Friday, December 4, 2020

Help available for Windham, Raymond residents with missing pets

Microchipping is an effective way for animal
control staff members to identify and return
lost dogs. The average cost for the service is
less than $70 and widely available through
local veterinarians. COURTESY PHOTO
By Daniel Gray

Whether or not you have a fuzzy loved one at home, many know the heartbreak that happens when a family pet runs off and aren't able to find their way back home. It isn’t uncommon for dogs to run out the front door or somehow snap themselves off their leashes, but there are ways to prevent pets from becoming lost and if they do, to get them back home safely.


Windham resident Myia Canty, a student currently majoring in mechanical engineering at the University of Maine, knows exactly what it’s like to have her dog run off unexpectedly. And to make matters worse, she lives right near River Road in Windham, making it very dangerous if her dog were to run off.

Her German Shepherd and Lab mix named Trinity loves to play and will want to play in the front yard right next to the treacherous road.


“Every once in a while, she’ll see something move outside like a squirrel or my dad getting home from work, so she will just book it out the door and once she realizes she’s outside, she’ll get excited and think it’s time for a walk,” Canty said.


Recently, Trinity has started clicker training, which is when a pet owner can use a small hand-held device that makes a soft clicking noise that gains a dog’s attention and, when done properly, the dog can associate a click meaning they did a good job and get a treat. The Cantys started the training a year ago and say that it is extremely helpful with Trinity. She knows to come when the clicker sounds, which is a vast improvement from without the clicker.


A dog training company called Partners in Canine, 756 Roosevelt Trail in Windham, has a very confident outlook on clicker training. Partners in Canine owners and trainers Merri Button and Meg Terrio believe tremendously in the science behind clickers that dates to the 1890s. A Russian physiologist named Ivan Pavlov created the “classical conditioning theory,” ring a bell and give a dog food, and they will expect food every time the bell chimes. The same thing happens with clicker training.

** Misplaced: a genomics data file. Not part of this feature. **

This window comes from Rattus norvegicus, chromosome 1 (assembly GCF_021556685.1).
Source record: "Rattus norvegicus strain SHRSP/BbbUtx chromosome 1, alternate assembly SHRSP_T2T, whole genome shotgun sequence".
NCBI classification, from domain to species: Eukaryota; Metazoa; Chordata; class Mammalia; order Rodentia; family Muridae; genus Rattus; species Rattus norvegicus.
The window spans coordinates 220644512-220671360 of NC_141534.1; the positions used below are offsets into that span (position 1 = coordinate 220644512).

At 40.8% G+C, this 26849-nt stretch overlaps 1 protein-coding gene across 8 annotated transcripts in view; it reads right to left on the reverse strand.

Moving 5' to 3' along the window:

“Once we have established this conditioned response to the clicker, we have the ability to do tons of things that can make training your dog easier and more positive,” Button and Terrio said.


Windham’s Lake Region Animal Hospital’s head veterinary technician, Leah Janus, has a very positive
view on clicker training as well, but said she would also add professional training into the mix.


“We feel that clicker training can be a great training tool for dogs. But, if you are a true beginner, it is probably best to start with a professional trainer,” Janus said. “Without realizing it, people can give their dogs confusing cues when they are learning how to train a dog.”


Partners in Canine offers a few different programs that can help with dog training if someone can’t do it on their own. They have the Puppy 101 course for younger dogs and also offer a Partner Program for dogs 6 months or older. These courses are made to help owners with dogs who have behavioral issues or goals they would like to achieve.